My general philosophy of life is that, if a job is worth doing, it is worth
doing fast. Which gets a lot done, but it is peppered with mistakes. Compound
those mistakes with printers who miss proof reader's mark-ups, and the
randomizing element of corrupted data transmission, and the only thing
that saves me from despair is middle-aged loss of vision. If I do not wear
reading glasses, the peppering of mistakes disappears in a sort of fuzzy
blur. Before the blur got really bad, here are some mistakes I found.
FIRST AND WORST
The error that causes me most grief is a misrepresentation of Young's modulus
containing an extra and unwanted
which can be found on page 92 of "On-line Evaluation of Meat" (OLEM)
as well as page 559 of "Structure and Development of Meat Animals and Poultry"
was a classic error caused by dashing at high speed without checking. The
extra kay diddley A crept in from a line that was not properly deleted,
and it crept into two books! It was not until failing memory caused me
to read one of my own books that I spotted it, although I am sure it must
jump off the page and attack anyone who knows their rheology.
2001. In the summary of "Relationships between electrical impedance and
fluid losses from turkey breast meat" published in Archives of Animal Breeding
I missed spotting a superfluous k. It should be 120 Hz not 120 kHz.
The TIBULA, which appears in SADMAP p. 79 is either an uncaught
typographical error or the result of pathological fusion of the tibia and
fibula in a really ugly sheep made to wear rubber boots that were too small.
The HAZZARD to human health in SADMAP p. 56 should not cause alarm.
Either I missed a typo or I was really trying to emphasise the point by
going ZZZ quite strongly in the word hazard. The only real hazard to human
health I know is not getting enough meat to eat.
Type VI collagen is a tetramer of Type V collagen in SADMAP p. 88,
not a tetramer of itself. Although I don't see why not. Four pints of beer
is a tetramer of one pint of beer and neither could be called a real pissup.
Collagen fibrills in SADMAP p. 84. A fibrill is similar to a fibril
but has extra frilly bits. True or false?
Single bond between oxygen and carbon in SADMAP p. 114. Honest, this was
not one of my mistakes (the printer reset it and didn't let me see it).
However, when I was a student, I did MUCH WORSE things than this in biochemistry.
Which is why I try to forgive the dumbest kids I teach, because I know
where they are coming from (usually the nearest bar to the exam room).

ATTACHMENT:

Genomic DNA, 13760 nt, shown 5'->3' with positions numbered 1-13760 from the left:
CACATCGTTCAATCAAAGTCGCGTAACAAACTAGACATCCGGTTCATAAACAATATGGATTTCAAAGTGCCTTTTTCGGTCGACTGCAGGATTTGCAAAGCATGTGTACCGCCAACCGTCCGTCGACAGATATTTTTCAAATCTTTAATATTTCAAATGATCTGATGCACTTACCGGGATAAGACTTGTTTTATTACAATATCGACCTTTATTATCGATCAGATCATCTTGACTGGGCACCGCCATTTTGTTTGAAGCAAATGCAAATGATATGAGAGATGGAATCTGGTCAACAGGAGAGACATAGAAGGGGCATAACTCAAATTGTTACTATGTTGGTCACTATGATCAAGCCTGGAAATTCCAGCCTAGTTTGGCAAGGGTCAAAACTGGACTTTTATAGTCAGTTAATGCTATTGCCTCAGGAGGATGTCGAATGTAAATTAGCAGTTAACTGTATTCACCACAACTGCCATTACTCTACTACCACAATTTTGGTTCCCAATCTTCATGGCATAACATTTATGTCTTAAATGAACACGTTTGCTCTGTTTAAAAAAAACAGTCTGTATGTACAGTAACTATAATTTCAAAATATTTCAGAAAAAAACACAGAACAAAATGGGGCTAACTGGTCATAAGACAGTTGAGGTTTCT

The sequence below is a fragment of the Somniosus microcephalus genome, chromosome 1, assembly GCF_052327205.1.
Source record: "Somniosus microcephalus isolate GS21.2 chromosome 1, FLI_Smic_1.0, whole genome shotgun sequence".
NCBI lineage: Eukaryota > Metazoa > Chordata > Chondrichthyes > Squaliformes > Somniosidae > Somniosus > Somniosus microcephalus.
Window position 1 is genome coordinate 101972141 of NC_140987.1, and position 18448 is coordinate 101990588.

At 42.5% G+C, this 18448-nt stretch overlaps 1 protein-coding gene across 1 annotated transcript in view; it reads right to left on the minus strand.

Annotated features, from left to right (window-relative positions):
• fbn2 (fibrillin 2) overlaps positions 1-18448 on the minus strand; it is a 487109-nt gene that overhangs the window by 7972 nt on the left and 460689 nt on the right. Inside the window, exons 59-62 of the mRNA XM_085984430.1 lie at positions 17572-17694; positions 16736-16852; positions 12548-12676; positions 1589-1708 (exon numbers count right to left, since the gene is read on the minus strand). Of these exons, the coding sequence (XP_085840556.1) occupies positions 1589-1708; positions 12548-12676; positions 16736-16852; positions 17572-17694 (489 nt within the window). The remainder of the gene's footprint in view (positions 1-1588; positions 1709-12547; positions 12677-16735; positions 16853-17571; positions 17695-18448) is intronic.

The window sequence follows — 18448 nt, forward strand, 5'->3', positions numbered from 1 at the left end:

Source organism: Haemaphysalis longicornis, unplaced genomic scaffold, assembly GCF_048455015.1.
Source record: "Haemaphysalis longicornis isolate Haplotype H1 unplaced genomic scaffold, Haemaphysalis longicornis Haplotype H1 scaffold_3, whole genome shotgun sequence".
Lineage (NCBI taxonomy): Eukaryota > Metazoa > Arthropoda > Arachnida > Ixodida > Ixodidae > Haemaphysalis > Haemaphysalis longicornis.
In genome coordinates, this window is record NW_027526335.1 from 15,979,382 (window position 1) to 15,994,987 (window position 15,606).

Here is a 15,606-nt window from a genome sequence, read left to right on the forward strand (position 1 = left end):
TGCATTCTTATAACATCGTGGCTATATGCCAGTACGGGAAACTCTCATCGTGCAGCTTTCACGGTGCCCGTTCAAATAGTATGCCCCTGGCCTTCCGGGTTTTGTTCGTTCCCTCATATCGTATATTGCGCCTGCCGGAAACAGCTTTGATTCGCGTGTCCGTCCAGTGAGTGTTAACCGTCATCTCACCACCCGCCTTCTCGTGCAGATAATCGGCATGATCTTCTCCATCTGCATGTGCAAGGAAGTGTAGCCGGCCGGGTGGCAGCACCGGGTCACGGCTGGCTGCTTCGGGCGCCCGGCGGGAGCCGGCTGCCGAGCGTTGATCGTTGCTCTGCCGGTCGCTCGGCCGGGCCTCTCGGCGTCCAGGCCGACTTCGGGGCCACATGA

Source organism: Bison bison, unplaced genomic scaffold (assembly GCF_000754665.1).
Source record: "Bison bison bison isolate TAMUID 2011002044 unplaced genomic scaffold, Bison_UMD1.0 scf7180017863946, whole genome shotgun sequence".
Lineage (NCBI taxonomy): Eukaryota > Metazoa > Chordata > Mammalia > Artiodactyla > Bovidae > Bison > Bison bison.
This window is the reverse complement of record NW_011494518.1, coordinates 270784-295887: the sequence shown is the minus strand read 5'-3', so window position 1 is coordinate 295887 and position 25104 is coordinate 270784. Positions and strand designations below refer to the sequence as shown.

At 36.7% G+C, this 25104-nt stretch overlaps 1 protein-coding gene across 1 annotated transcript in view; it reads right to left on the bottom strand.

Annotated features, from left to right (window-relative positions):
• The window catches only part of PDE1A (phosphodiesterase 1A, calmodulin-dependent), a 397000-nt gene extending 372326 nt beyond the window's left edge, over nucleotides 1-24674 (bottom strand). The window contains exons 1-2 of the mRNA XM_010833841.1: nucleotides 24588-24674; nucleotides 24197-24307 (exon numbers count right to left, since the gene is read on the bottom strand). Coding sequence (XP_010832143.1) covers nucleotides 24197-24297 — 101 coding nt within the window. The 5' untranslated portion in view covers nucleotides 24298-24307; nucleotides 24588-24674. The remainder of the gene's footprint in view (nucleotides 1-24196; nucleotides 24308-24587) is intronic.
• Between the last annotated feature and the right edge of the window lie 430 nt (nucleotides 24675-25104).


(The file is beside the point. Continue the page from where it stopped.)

Ten to the minus 8 not to the minus 6 in Figure 1 of Reprint 98. This was
caused by my mind wandering while my hands were rubbing on the Letraset
in the days before computer graphics. I did the same thing on my lab book
in my first scientific job. I spelt my name SWATLALAND. At my goodbye party
in the pub on the day I left, they brought it in to show me. What a surprise.
Although it did look quite aristocratic, like Swat La Land. Then years
later, I did the same to my e-mail address in Reprint 184. Still, it stops
me talking to myself on e-mail.
In the first edition of SADMAP, the graphics for Figure 2-33 and 2-34 are
interchanged. It nearly happened in the second edition as well.
As soon as I opened
the book when I got the first copy, there it was - a silly mistake, and
all my fault. Near the bottom of page 30, it should have said the
lamp is not a hot ozone producer. The
lamp certainly is!
So this is the latest
book - an international glossary of mistakes and omissions. I came home
from the Albion Hotel on Thursday night the first day I saw the final copy
and, of course, found the first typo:-
p. 41, Figure 41, The red crab is Cancer productus - although the typo
"productucs" has a certain sonority to it. If I ever discover a new species
of red crab I will call it C. productucs just to be confusing. If you think
I'm joking, you should look at all the real sound-alikes in the crayfish
Feel free to e-mail other screw-ups for this list. The
origin of the universe was probably the consequence of a divine mistake,
so the mistakes in my work should be viewed in their proper light, as small
echoes of the primaeval big bang.